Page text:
On the Moral Nature of Man

What is man if nothing more than a tree? If we lose our roots, then we become nothing more than fuel for a fire. You, O Lord, are our roots. You are the fertile soil for our wooden souls. It is in You that we grow. But our sin, our passions, everything contrary to You is the wind that uproots us, that rips us from our soil, and it is then that we become deadwood, something to kindle the fire of the Enemy’s rebellion.

We have sought to create for ourselves our own reality. A false creation! A garbage heap! A simulacrum! You are Reality, it is You we seek, but like the wandering tribes in the exodus from Egypt we create golden idols and act like they are You. What folly there is in the desires of man.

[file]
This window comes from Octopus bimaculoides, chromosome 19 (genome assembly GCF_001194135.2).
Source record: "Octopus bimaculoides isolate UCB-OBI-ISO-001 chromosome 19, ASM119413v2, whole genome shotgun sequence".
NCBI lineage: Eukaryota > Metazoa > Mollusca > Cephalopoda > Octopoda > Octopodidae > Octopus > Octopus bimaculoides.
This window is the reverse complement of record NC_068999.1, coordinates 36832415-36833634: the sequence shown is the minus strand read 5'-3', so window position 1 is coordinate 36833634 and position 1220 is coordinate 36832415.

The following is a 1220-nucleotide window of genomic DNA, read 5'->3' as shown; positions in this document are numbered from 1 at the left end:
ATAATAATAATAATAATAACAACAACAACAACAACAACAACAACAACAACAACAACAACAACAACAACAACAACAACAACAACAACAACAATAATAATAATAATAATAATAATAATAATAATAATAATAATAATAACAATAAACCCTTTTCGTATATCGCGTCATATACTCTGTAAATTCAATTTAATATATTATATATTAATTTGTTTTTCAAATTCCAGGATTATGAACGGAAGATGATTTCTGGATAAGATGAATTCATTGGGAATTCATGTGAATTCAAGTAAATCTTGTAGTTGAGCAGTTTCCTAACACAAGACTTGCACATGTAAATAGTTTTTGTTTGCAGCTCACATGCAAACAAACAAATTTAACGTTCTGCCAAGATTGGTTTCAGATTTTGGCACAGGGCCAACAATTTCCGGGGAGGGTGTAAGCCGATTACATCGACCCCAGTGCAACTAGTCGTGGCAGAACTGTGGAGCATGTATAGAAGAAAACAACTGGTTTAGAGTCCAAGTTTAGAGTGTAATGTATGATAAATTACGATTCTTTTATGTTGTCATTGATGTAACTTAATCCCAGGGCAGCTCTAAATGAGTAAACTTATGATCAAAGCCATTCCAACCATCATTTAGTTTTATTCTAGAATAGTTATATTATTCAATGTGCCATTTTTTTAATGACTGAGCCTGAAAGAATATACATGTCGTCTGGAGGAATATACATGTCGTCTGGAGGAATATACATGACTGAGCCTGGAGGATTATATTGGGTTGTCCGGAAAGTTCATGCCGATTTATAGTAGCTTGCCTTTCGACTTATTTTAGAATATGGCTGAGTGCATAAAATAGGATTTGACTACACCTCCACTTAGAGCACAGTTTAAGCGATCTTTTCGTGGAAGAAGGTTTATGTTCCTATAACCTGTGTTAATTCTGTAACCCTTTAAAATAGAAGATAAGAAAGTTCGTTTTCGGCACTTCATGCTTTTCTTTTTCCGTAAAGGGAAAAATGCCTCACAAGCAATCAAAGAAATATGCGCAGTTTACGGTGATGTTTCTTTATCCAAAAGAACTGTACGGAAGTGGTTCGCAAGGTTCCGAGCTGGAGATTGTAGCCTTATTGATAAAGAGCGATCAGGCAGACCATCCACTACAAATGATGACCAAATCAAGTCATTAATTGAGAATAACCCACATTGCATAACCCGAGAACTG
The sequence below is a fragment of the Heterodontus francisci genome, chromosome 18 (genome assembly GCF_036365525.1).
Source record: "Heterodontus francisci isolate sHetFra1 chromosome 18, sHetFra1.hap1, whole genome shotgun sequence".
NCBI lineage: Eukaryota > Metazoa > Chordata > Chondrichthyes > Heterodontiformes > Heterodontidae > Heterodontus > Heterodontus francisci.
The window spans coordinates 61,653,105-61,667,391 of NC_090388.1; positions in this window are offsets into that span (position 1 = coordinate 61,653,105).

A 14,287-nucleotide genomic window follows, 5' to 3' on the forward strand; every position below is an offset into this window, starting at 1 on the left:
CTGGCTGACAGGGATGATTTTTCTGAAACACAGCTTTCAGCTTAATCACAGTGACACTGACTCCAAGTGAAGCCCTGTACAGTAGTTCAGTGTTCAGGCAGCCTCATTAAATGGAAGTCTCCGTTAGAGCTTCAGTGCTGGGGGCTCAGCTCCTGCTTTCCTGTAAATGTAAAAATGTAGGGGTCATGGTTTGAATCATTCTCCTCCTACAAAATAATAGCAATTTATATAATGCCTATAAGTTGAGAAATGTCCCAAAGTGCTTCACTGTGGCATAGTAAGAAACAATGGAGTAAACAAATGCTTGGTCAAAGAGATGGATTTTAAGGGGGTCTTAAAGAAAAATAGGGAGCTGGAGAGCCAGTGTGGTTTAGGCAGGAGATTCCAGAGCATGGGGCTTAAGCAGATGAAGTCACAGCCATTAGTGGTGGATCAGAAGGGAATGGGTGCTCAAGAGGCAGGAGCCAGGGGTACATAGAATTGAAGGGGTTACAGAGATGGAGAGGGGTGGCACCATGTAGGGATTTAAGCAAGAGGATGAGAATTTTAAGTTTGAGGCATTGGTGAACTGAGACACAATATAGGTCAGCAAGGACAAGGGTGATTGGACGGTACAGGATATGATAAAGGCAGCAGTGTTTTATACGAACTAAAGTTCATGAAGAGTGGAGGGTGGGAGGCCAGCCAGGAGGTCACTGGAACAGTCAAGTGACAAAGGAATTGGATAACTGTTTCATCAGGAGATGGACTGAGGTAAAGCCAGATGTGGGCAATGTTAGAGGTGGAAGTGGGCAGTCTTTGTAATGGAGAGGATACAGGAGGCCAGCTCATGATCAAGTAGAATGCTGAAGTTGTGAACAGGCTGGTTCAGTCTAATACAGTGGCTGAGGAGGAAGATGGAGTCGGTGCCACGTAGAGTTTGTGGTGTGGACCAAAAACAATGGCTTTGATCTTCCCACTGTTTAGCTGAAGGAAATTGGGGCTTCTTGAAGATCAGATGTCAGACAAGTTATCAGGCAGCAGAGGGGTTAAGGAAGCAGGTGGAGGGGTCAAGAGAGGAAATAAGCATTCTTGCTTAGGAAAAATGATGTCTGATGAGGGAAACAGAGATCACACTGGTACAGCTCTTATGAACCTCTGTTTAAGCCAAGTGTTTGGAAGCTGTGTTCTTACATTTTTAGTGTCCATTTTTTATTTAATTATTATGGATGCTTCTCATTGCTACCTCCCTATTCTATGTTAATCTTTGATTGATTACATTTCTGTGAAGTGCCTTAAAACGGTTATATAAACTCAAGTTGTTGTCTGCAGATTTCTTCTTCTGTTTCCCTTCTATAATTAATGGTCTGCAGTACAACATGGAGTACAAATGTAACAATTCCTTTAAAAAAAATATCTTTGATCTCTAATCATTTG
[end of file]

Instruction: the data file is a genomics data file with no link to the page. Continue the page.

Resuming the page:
On the Created Nature of Man

There are those who say we are evil in our nature. They say your first children tainted our very essence, that there is no good to be found in us. But You said we were very good and in us You found enough goodness to die for. And if we were evil by nature, then how could we say that we sin? All evil actions would be inevitable, it would be in keeping with who we are. There would be no sin if we were evil. Instead, we are as You created us. We are good, very good, in our nature. And this is why we call sin evil, because it is any action that goes against our created purpose. We are morally evil only because we are by nature good.